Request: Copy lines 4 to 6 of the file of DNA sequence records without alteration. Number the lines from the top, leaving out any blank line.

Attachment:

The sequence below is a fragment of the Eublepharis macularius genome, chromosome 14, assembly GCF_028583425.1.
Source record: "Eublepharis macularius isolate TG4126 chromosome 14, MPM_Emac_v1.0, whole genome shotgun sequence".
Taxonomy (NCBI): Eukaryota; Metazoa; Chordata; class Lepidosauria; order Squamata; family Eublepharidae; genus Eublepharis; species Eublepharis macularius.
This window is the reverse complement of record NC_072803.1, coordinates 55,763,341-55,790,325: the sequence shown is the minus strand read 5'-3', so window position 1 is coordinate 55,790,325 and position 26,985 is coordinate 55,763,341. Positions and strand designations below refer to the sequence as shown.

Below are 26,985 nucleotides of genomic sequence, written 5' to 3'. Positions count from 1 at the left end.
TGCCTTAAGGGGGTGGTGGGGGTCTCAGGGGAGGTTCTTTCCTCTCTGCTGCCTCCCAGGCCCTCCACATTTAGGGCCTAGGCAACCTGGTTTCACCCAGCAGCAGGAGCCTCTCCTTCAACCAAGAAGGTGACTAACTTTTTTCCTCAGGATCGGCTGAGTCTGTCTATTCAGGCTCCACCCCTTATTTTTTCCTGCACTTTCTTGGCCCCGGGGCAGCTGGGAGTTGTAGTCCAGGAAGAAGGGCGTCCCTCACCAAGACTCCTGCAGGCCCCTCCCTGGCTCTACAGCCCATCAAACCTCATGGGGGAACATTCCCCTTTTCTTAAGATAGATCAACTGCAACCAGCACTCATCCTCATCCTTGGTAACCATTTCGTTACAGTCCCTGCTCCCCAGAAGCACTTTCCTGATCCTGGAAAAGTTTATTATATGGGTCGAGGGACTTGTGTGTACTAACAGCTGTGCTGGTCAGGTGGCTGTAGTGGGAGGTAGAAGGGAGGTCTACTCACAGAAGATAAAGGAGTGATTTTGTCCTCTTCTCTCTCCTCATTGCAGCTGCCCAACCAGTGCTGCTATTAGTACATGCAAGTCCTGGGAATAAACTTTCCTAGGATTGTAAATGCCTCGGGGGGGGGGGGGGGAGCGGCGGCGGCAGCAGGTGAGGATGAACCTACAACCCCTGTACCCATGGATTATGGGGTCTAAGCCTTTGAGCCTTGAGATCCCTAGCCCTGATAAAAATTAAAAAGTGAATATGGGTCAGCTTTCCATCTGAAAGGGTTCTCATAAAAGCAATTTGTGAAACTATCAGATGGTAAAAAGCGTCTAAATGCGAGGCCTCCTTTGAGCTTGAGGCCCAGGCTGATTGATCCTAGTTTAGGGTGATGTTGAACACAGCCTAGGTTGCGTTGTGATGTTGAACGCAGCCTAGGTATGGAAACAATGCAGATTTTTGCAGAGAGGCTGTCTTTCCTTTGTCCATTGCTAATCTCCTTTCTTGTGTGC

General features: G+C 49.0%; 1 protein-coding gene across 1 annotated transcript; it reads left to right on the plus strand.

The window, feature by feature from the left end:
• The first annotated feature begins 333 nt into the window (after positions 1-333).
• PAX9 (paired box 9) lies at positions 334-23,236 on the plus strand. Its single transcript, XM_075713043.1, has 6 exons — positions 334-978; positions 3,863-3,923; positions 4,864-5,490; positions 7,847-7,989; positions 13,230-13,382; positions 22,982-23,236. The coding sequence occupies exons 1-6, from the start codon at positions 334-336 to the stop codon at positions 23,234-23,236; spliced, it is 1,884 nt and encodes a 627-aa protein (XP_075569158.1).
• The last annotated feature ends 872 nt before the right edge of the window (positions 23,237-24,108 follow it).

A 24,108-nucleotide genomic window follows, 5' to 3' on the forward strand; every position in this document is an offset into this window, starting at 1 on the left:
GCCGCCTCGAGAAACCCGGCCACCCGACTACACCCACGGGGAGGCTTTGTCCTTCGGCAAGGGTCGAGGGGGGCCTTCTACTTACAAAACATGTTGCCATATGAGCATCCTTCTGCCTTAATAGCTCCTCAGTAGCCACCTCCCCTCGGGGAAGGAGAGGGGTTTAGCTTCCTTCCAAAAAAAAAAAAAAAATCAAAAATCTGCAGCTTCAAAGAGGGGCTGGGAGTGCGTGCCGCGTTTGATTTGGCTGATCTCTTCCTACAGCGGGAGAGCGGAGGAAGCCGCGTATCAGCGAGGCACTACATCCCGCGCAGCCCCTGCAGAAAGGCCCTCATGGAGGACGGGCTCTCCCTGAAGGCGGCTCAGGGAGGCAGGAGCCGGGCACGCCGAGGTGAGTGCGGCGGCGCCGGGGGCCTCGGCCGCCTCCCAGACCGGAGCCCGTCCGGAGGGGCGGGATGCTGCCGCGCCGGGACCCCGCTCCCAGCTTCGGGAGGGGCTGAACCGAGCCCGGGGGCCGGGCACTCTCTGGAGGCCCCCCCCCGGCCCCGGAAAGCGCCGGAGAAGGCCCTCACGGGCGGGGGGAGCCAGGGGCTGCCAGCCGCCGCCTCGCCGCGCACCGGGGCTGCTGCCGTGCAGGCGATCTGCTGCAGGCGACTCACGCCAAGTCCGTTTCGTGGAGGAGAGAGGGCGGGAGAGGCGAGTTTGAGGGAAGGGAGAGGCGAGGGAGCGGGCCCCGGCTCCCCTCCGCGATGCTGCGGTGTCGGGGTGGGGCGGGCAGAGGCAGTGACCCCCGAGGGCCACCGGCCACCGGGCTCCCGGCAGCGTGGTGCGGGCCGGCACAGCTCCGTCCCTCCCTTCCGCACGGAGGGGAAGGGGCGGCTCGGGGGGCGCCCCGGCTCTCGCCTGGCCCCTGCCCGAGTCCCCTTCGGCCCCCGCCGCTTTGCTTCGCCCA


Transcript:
This window is the reverse complement of record NC_072803.1, coordinates 55,763,341-55,790,325: the sequence shown is the minus strand read 5'-3', so window position 1 is coordinate 55,790,325 and position 26,985 is coordinate 55,763,341. Positions and strand designations below refer to the sequence as shown.

Below are 26,985 nucleotides of genomic sequence, written 5' to 3'. Positions count from 1 at the left end.
TGCCTTAAGGGGGTGGTGGGGGTCTCAGGGGAGGTTCTTTCCTCTCTGCTGCCTCCCAGGCCCTCCACATTTAGGGCCTAGGCAACCTGGTTTCACCCAGCAGCAGGAGCCTCTCCTTCAACCAAGAAGGTGACTAACTTTTTTCCTCAGGATCGGCTGAGTCTGTCTATTCAGGCTCCACCCCTTATTTTTTCCTGCACTTTCTTGGCCCCGGGGCAGCTGGGAGTTGTAGTCCAGGAAGAAGGGCGTCCCTCACCAAGACTCCTGCAGGCCCCTCCCTGGCTCTACAGCCCATCAAACCTCATGGGGGAACATTCCCCTTTTCTTAAGATAGATCAACTGCAACCAGCACTCATCCTCATCCTTGGTAACCATTTCGTTACAGTCCCTGCTCCCCAGAAGCACTTTCCTGATCCTGGAAAAGTTTATTATATGGGTCGAGGGACTTGTGTGTACTAACAGCTGTGCTGGTCAGGTGGCTGTAGTGGGAGGTAGAAGGGAGGTCTACTCACAGAAGATAAAGGAGTGATTTTGTCCTCTTCTCTCTCCTCATTGCAGCTGCCCAACCAGTGCTGCTATTAGTACATGCAAGTCCTGGGAATAAACTTTCCTAGGATTGTAAATGCCTCGGGGGGGGGGGGGGGAGCGGCGGCGGCAGCAGGTGAGGATGAACCTACAACCCCTGTACCCATGGATTATGGGGTCTAAGCCTTTGAGCCTTGAGATCCCTAGCCCTGATAAAAATTAAAAAGTGAATATGGGTCAGCTTTCCATCTGAAAGGGTTCTCATAAAAGCAATTTGTGAAACTATCAGATGGTAAAAAGCGTCTAAATGCGAGGCCTCCTTTGAGCTTGAGGCCCAGGCTGATTGATCCTAGTTTAGGGTGATGTTGAACACAGCCTAGGTTGCGTTGTGATGTTGAACGCAGCCTAGGTATGGAAACAATGCAGATTTTTGCAGAGAGGCTGTCTTTCCTTTGTCCATTGCTAATCTCCTTTCTTGTGTGC